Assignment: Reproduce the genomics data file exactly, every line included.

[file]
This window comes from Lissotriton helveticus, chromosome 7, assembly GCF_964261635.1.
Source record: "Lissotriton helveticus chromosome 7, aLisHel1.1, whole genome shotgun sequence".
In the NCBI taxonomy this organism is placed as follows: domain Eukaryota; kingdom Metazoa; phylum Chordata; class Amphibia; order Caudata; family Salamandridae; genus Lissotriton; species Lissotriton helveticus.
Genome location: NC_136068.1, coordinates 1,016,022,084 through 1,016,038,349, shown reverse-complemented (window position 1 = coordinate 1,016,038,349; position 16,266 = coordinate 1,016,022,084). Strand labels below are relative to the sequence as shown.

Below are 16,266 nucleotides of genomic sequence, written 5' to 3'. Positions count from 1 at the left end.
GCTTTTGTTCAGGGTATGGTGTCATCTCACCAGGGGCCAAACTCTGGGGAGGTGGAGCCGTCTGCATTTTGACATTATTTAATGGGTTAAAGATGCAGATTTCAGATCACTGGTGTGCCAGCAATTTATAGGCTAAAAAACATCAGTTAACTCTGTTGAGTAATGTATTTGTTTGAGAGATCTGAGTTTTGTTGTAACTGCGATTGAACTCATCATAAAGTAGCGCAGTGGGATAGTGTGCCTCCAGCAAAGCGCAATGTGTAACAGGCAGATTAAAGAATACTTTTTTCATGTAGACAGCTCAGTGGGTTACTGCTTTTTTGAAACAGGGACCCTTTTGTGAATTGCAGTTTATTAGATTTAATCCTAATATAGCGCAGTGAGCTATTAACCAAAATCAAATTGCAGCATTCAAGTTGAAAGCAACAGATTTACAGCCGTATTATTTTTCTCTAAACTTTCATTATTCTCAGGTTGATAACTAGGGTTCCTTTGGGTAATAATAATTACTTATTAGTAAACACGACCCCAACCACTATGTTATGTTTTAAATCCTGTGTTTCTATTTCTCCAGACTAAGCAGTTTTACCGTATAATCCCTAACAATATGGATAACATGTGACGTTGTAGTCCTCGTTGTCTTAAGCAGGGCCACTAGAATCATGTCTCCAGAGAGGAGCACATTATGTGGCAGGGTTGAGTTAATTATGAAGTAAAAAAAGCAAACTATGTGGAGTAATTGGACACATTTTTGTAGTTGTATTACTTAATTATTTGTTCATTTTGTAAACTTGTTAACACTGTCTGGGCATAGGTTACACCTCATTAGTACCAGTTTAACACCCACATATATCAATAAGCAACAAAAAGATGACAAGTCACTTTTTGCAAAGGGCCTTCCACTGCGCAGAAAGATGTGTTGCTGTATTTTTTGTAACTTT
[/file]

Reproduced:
This window comes from Lissotriton helveticus, chromosome 7, assembly GCF_964261635.1.
Source record: "Lissotriton helveticus chromosome 7, aLisHel1.1, whole genome shotgun sequence".
In the NCBI taxonomy this organism is placed as follows: domain Eukaryota; kingdom Metazoa; phylum Chordata; class Amphibia; order Caudata; family Salamandridae; genus Lissotriton; species Lissotriton helveticus.
Genome location: NC_136068.1, coordinates 1,016,022,084 through 1,016,038,349, shown reverse-complemented (window position 1 = coordinate 1,016,038,349; position 16,266 = coordinate 1,016,022,084). Strand labels below are relative to the sequence as shown.

Below are 16,266 nucleotides of genomic sequence, written 5' to 3'. Positions count from 1 at the left end.
GCTTTTGTTCAGGGTATGGTGTCATCTCACCAGGGGCCAAACTCTGGGGAGGTGGAGCCGTCTGCATTTTGACATTATTTAATGGGTTAAAGATGCAGATTTCAGATCACTGGTGTGCCAGCAATTTATAGGCTAAAAAACATCAGTTAACTCTGTTGAGTAATGTATTTGTTTGAGAGATCTGAGTTTTGTTGTAACTGCGATTGAACTCATCATAAAGTAGCGCAGTGGGATAGTGTGCCTCCAGCAAAGCGCAATGTGTAACAGGCAGATTAAAGAATACTTTTTTCATGTAGACAGCTCAGTGGGTTACTGCTTTTTTGAAACAGGGACCCTTTTGTGAATTGCAGTTTATTAGATTTAATCCTAATATAGCGCAGTGAGCTATTAACCAAAATCAAATTGCAGCATTCAAGTTGAAAGCAACAGATTTACAGCCGTATTATTTTTCTCTAAACTTTCATTATTCTCAGGTTGATAACTAGGGTTCCTTTGGGTAATAATAATTACTTATTAGTAAACACGACCCCAACCACTATGTTATGTTTTAAATCCTGTGTTTCTATTTCTCCAGACTAAGCAGTTTTACCGTATAATCCCTAACAATATGGATAACATGTGACGTTGTAGTCCTCGTTGTCTTAAGCAGGGCCACTAGAATCATGTCTCCAGAGAGGAGCACATTATGTGGCAGGGTTGAGTTAATTATGAAGTAAAAAAAGCAAACTATGTGGAGTAATTGGACACATTTTTGTAGTTGTATTACTTAATTATTTGTTCATTTTGTAAACTTGTTAACACTGTCTGGGCATAGGTTACACCTCATTAGTACCAGTTTAACACCCACATATATCAATAAGCAACAAAAAGATGACAAGTCACTTTTTGCAAAGGGCCTTCCACTGCGCAGAAAGATGTGTTGCTGTATTTTTTGTAACTTT